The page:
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If I have an object that I want to be able to observe several other observable objects, not all of the same type. For example I want A to be able to observe B and C. B and C are totally un-related, except for the fact that they both implement Observable.

The obvious solution is just to use "if instanceof" inside the update method but that quickly can become messy and as such I am wondering if there is another way?

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4 Answers 4

up vote 2 down vote accepted

Similar to previous suggestions you could change you update to.

public void update(Observable o, Object arg) {
  try{
    Method update = getClass().getMethod(o.getClass(), Object.class);
    update.invoke(this, o, arg);
  } catch(Exception e) {
    // log exception
  }
}

This way you can add one method

public void update(A a, Object arg);
public void update(B b, Object arg);
public void update(C c, Object arg);

for each type you want to observe. Unfortunately you need to know the exact concrete type of the Observable. However you could change the reflections to allow interfaces etc.

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A clean solution would be to use (anonymous) inner classes in A to act as the Observers. For example:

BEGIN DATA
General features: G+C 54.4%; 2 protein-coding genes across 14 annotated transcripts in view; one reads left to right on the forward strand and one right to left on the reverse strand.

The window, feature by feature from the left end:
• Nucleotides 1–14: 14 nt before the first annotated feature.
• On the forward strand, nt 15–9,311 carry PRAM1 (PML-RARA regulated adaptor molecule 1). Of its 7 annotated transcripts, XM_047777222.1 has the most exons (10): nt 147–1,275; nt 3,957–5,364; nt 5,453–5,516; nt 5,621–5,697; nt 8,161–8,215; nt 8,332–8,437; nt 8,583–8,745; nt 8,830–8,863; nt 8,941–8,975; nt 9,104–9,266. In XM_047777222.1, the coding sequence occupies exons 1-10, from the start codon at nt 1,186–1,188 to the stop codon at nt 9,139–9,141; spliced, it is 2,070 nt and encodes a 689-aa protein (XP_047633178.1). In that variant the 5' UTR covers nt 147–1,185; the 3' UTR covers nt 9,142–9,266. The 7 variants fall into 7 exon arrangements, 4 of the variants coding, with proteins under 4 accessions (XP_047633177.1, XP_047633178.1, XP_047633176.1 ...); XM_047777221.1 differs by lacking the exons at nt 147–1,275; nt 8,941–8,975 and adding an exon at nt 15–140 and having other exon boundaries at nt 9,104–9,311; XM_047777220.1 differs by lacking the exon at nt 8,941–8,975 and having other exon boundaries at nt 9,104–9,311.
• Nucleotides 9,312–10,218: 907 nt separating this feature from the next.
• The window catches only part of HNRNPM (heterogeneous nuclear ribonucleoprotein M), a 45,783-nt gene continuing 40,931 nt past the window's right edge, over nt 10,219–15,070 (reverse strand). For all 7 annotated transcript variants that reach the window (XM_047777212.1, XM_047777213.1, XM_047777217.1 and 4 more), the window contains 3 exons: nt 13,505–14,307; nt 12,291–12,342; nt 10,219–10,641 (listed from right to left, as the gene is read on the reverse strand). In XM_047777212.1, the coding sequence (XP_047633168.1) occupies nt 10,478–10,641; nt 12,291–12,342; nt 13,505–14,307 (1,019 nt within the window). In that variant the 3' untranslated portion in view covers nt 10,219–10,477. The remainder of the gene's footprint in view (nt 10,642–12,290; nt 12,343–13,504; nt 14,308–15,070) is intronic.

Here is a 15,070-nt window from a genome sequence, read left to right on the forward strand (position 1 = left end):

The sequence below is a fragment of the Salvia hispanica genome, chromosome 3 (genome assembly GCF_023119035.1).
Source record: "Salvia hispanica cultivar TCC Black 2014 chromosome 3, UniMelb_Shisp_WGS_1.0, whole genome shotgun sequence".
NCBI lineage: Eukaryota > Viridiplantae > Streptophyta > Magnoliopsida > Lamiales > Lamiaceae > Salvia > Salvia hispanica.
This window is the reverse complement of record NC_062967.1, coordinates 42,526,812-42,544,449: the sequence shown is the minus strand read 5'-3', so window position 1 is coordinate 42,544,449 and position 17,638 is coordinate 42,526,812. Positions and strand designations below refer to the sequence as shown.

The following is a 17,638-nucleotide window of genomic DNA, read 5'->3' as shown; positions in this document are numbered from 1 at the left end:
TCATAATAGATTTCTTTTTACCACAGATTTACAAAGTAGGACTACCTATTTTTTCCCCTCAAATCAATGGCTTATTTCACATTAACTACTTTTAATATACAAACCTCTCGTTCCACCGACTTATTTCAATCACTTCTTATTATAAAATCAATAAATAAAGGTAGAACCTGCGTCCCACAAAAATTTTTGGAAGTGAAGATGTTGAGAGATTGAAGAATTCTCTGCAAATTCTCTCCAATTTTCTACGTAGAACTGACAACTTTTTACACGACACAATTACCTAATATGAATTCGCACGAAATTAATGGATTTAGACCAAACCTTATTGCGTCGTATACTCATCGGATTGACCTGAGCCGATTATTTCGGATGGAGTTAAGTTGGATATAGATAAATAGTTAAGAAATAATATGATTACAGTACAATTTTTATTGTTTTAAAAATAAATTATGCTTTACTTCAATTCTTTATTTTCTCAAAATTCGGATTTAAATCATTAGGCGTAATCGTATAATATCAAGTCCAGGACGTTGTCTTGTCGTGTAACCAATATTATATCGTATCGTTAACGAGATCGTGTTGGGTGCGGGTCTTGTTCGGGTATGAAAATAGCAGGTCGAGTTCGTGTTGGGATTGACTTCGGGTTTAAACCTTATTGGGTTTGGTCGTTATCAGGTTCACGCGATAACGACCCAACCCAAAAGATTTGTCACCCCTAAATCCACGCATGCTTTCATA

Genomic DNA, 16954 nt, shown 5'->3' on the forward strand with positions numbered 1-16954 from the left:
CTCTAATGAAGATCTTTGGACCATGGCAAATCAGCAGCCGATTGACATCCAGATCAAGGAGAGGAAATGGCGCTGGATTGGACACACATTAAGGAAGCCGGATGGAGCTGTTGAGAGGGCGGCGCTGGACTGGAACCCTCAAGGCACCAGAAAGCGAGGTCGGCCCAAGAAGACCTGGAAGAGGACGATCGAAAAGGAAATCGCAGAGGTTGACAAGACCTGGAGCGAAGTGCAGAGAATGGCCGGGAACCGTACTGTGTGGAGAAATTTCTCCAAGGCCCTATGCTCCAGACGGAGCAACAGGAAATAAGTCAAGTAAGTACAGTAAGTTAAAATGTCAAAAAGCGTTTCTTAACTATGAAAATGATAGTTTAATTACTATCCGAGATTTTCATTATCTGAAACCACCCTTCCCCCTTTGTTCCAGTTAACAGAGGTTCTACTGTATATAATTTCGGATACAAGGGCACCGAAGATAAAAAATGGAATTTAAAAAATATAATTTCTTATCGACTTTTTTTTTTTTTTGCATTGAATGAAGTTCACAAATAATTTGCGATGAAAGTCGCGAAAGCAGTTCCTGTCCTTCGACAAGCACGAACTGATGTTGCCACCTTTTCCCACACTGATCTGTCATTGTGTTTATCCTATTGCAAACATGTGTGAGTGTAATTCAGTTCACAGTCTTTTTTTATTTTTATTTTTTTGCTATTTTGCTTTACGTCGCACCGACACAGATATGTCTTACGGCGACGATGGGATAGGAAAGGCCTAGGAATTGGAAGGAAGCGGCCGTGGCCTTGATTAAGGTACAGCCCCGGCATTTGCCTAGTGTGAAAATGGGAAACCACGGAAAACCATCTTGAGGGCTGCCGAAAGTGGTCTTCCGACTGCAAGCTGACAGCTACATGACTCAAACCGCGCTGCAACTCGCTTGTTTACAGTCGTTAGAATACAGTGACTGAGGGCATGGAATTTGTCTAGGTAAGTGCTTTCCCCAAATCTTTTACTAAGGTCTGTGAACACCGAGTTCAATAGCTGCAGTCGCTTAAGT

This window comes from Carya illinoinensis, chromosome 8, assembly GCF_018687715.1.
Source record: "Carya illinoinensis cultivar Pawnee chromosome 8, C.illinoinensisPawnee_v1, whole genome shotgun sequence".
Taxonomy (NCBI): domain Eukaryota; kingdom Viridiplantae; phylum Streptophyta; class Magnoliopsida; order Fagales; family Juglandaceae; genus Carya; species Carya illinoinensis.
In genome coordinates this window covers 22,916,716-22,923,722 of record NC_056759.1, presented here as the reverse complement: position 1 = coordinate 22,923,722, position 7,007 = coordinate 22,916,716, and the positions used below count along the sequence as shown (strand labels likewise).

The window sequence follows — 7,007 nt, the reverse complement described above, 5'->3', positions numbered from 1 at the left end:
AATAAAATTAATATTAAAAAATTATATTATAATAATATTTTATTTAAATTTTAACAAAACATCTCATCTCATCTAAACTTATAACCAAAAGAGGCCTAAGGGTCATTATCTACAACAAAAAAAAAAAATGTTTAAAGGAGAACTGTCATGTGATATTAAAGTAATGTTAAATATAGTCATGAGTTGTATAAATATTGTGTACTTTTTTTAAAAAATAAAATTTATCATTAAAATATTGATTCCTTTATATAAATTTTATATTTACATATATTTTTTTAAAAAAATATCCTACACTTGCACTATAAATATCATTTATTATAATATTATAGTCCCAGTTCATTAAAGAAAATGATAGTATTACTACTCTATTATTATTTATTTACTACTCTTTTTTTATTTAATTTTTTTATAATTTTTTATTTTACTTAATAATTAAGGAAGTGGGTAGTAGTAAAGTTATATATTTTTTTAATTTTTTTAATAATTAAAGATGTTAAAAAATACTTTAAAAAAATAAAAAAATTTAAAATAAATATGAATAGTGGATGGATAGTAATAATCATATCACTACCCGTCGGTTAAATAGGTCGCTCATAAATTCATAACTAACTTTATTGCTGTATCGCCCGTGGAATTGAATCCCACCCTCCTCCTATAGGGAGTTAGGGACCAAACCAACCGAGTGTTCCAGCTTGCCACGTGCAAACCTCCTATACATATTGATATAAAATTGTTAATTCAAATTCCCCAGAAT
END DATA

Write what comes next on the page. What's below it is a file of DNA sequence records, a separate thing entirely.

class A {
    public A(B b, C c) {
        b.addObserver(new BObserver());
        c.addObserver(new CObserver());
    }

    private class BObserver implements Observer {
        // Logic for updates on B in update method
    }

    private class CObserver implements Observer {
        // Logic for updates on C in update method
    }
}

This will allow you to add BObserver/CObserver instances to however many Bs and Cs you actually want to watch. It has the added benefit that A's public interface is less cluttered and you can easily add new inner classes to handle classes D, E and F.

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2  
Almost certainly you want to make your inner classes anonymous. –  Tom Hawtin - tackline Dec 4 '10 at 1:20
    
Generally, yes, but for this example named classes make it a bit more readable. –  Cameron Skinner Dec 4 '10 at 1:25

Assuming that the operations on object B/C would be identical and you merely want to distinguish between the two objects for state juggling purposes, you could also create a delegate object which implements the actual observation logic/state and use a lookup mechanism in your main object to retrieve the right delegate for the particular Observable object. Then forward the calls.

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You can always have a Map<Class<? extends Event>, EventHandler> in your listener. Similar, but no explicit 'instanceof' operator. It gets replaced with containsKey() in a map.

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